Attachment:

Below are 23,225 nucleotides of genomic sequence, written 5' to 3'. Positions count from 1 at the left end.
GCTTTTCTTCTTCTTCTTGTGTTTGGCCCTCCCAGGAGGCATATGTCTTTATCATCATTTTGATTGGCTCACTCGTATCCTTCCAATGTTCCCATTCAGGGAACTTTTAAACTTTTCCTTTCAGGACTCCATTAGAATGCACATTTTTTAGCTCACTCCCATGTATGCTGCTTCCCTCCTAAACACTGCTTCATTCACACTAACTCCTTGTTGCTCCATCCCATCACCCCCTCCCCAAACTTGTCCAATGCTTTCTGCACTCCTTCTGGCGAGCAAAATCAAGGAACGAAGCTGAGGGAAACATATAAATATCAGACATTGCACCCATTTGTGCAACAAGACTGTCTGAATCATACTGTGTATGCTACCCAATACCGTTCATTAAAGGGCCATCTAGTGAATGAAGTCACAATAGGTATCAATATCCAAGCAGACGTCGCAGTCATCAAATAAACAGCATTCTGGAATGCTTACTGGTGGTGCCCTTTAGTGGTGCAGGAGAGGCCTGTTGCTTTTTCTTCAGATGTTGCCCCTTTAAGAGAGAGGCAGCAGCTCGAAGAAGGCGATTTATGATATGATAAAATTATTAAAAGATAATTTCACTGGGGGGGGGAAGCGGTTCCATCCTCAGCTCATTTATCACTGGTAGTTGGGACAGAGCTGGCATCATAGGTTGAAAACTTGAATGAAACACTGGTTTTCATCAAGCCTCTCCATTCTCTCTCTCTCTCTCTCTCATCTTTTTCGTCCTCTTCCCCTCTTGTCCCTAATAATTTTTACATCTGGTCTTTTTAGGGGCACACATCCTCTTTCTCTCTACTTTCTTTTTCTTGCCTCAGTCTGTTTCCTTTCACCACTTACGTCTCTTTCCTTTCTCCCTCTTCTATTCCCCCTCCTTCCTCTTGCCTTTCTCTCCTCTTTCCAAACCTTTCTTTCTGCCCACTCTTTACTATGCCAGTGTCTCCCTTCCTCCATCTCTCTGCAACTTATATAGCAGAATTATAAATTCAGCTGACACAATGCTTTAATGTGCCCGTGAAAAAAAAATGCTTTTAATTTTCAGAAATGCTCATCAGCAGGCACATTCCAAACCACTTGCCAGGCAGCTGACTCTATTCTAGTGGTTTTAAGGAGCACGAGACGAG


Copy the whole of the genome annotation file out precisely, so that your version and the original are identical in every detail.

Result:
Below are 23,225 nucleotides of genomic sequence, written 5' to 3'. Positions count from 1 at the left end.
GCTTTTCTTCTTCTTCTTGTGTTTGGCCCTCCCAGGAGGCATATGTCTTTATCATCATTTTGATTGGCTCACTCGTATCCTTCCAATGTTCCCATTCAGGGAACTTTTAAACTTTTCCTTTCAGGACTCCATTAGAATGCACATTTTTTAGCTCACTCCCATGTATGCTGCTTCCCTCCTAAACACTGCTTCATTCACACTAACTCCTTGTTGCTCCATCCCATCACCCCCTCCCCAAACTTGTCCAATGCTTTCTGCACTCCTTCTGGCGAGCAAAATCAAGGAACGAAGCTGAGGGAAACATATAAATATCAGACATTGCACCCATTTGTGCAACAAGACTGTCTGAATCATACTGTGTATGCTACCCAATACCGTTCATTAAAGGGCCATCTAGTGAATGAAGTCACAATAGGTATCAATATCCAAGCAGACGTCGCAGTCATCAAATAAACAGCATTCTGGAATGCTTACTGGTGGTGCCCTTTAGTGGTGCAGGAGAGGCCTGTTGCTTTTTCTTCAGATGTTGCCCCTTTAAGAGAGAGGCAGCAGCTCGAAGAAGGCGATTTATGATATGATAAAATTATTAAAAGATAATTTCACTGGGGGGGGGAAGCGGTTCCATCCTCAGCTCATTTATCACTGGTAGTTGGGACAGAGCTGGCATCATAGGTTGAAAACTTGAATGAAACACTGGTTTTCATCAAGCCTCTCCATTCTCTCTCTCTCTCTCTCTCATCTTTTTCGTCCTCTTCCCCTCTTGTCCCTAATAATTTTTACATCTGGTCTTTTTAGGGGCACACATCCTCTTTCTCTCTACTTTCTTTTTCTTGCCTCAGTCTGTTTCCTTTCACCACTTACGTCTCTTTCCTTTCTCCCTCTTCTATTCCCCCTCCTTCCTCTTGCCTTTCTCTCCTCTTTCCAAACCTTTCTTTCTGCCCACTCTTTACTATGCCAGTGTCTCCCTTCCTCCATCTCTCTGCAACTTATATAGCAGAATTATAAATTCAGCTGACACAATGCTTTAATGTGCCCGTGAAAAAAAAATGCTTTTAATTTTCAGAAATGCTCATCAGCAGGCACATTCCAAACCACTTGCCAGGCAGCTGACTCTATTCTAGTGGTTTTAAGGAGCACGAGACGAG